A federal judge today upheld Oregon's five-year moratorium on suction-dredge mining in wild salmon habitat when he tossed out a suit filed by miners who argued federal laws trump state environmental rules.

U.S. District Magistrate Judge Mark Clarke ruled that the Oregon Legislature legally banned suction dredging throughout most of the Rogue Basin and elsewhere in Western Oregon until 2021 over concerns about dredging turbidity and the impacts on salmon habitat.

The Galice Mining District and others who filed the suit in October had hoped language in the Mining Act of 1872 that precludes mining bans would squelch the state's moratorium. But Clarke ruled that the moratorium is not an outright ban and that dry-land mining can occur outside of the wild salmon streams under the moratorium.

Clarke also ruled that the Mining Act must be viewed "in the context of the extensive federal and state regulations governing mining that have been enacted since 1872."

Pete Frost, staff lawyer for the Eugene-based Western Environmental Law Center, said the ruling shows that the miners were "too narrowly focused on what they were portraying as their right" to mine based on the 1872 law and ignoring other federal laws that protect natural resources.

Clarke's opinion cited the federal Clean Water Act as specifically giving states authority to regulate water pollution.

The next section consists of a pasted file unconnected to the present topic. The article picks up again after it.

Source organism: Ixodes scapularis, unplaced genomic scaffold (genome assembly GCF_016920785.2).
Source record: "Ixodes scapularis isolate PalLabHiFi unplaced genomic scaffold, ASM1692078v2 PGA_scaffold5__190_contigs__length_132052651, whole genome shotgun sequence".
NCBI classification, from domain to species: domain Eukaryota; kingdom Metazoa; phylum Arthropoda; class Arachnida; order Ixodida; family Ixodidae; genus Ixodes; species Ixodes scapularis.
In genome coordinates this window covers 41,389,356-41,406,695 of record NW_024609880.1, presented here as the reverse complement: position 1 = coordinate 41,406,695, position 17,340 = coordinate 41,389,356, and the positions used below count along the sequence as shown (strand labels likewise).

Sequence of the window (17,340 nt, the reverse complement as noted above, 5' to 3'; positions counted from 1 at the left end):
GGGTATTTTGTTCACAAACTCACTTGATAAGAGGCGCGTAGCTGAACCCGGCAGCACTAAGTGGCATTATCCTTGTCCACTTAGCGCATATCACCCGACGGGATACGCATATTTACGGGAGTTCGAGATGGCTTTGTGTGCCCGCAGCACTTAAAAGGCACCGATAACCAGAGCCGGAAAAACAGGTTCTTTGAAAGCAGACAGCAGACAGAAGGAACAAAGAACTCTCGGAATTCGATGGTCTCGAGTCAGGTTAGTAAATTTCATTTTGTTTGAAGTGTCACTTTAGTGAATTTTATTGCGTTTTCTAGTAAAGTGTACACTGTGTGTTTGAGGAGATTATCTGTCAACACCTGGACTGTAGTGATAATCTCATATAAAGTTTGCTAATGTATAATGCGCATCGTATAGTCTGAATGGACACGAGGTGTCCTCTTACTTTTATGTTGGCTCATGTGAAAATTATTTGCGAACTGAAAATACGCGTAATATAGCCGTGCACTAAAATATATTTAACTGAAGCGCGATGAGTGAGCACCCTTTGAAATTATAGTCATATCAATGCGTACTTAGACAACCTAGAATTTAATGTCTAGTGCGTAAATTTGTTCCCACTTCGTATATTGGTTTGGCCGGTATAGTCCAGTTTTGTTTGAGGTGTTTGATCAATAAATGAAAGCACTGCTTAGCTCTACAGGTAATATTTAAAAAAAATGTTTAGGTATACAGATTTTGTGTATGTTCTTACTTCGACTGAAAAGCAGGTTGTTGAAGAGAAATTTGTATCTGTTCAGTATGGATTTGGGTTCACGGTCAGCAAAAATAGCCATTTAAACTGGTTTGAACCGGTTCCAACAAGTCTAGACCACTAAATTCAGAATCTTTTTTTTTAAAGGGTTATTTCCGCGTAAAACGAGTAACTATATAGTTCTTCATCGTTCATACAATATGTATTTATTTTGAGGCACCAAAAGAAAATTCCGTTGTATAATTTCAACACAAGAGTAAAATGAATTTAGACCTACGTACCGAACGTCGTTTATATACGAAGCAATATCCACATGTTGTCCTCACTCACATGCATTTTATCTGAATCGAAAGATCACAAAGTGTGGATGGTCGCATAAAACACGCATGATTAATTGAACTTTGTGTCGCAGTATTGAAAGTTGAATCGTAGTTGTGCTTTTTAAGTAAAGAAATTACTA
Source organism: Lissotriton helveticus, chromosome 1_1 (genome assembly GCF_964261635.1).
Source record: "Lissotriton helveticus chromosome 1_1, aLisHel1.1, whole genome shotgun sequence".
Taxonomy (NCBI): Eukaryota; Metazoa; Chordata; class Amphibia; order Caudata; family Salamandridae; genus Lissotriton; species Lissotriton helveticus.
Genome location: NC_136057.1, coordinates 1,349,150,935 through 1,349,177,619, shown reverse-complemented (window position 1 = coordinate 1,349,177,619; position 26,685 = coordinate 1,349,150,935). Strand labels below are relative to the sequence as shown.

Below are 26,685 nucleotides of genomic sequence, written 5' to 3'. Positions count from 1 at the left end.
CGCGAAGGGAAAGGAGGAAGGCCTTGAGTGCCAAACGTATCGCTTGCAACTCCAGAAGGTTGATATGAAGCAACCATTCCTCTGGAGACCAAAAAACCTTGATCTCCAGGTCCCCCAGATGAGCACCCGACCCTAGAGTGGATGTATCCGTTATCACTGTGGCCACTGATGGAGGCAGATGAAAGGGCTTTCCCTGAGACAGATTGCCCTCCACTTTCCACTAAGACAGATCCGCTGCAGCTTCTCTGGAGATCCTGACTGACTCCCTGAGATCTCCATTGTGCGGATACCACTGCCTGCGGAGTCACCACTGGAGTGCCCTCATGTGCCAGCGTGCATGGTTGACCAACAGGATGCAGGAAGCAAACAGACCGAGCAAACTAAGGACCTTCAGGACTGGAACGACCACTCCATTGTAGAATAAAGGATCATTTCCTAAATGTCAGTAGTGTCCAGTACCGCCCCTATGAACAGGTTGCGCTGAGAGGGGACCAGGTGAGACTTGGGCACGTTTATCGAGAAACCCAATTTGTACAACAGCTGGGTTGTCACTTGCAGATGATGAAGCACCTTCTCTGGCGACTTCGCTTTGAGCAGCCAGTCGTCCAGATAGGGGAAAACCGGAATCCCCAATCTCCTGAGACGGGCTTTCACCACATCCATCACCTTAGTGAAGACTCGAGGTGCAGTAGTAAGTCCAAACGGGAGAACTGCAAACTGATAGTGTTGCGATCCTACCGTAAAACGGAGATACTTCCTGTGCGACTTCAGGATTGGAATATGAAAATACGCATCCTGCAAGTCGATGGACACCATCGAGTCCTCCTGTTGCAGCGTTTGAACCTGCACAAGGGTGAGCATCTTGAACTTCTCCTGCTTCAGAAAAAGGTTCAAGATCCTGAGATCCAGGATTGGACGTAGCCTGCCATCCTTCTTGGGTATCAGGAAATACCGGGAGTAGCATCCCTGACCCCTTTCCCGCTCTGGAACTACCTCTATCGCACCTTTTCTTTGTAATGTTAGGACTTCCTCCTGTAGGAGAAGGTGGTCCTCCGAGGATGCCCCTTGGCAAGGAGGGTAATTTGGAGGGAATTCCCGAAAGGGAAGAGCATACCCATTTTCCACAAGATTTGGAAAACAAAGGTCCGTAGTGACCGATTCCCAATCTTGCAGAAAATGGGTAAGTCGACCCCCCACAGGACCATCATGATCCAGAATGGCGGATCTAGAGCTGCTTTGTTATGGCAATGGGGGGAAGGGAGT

"Judge Clarke's opinion is correct in looking broadly at federal laws and not focusing exclusively on those the miners picked," Frost said.

Rick Barclay, president of the Galice Mining District, did not immediately return telephone calls seeking comment.

Suction-dredge mining employs a floating vacuum to suck gravel from a stream bottom. Materials vacuumed by the dredge then go through a sluice to allow miners to strain out gold and other heavy metals, while sand, silt and other fine materials are discharged into the water.

Wild-salmon advocates say the process damages spawning grounds and rearing habitat. Miners have argued that current laws already protect salmon and their habitat, and they have argued that no peer-reviewed study on suction dredging proves it ruins salmon habitat.

In 2013, the Legislature passed Senate Bill 838, which detailed new dredging restrictions, capped the number of dredging permits offered annually in Oregon, and limited some of the times, locations and manner for how dredgers operate. It was designed to sunset at the end of 2015 to give the Legislature time to grapple with permanent rules, which never materialized.

That same bill included the five-year moratorium to begin Jan. 2 if no permanent solution was reached in the 2015 Legislature.

It bans suction dredging within wild salmon and steelhead spawning habitat in creeks and rivers deemed "essential salmon habitat." That effectively bans suction dredges in the Illinois River, the Rogue River and its tributaries below Lost Creek Lake and the Applegate River and its tributaries below Applegate Lake.

The exceptions in the Rogue Basin downstream of Lost Creek Lake would be small headwater streams where state fish biologists have not documented wild salmon or steelhead spawning or rearing, and they also represent areas not normally mined with suction dredges.

State Sen. Alan Bates, who wrote SB 838, said he expects the Legislature next year to take up permanent dredging rules to go into effect once the moratorium lapses.

Russ Stauff, Oregon Department of Fish and Wildlife Rogue Watershed manager, said his agency was looking forward to supporting the Legislature's upcoming efforts to write permanent rules. 

Reach Mail Tribune reporter Mark Freeman at 541-776-4470 or mfreeman@mailtribune.com. Follow him on Twitter at www.twitter.com/MTwriterFreeman.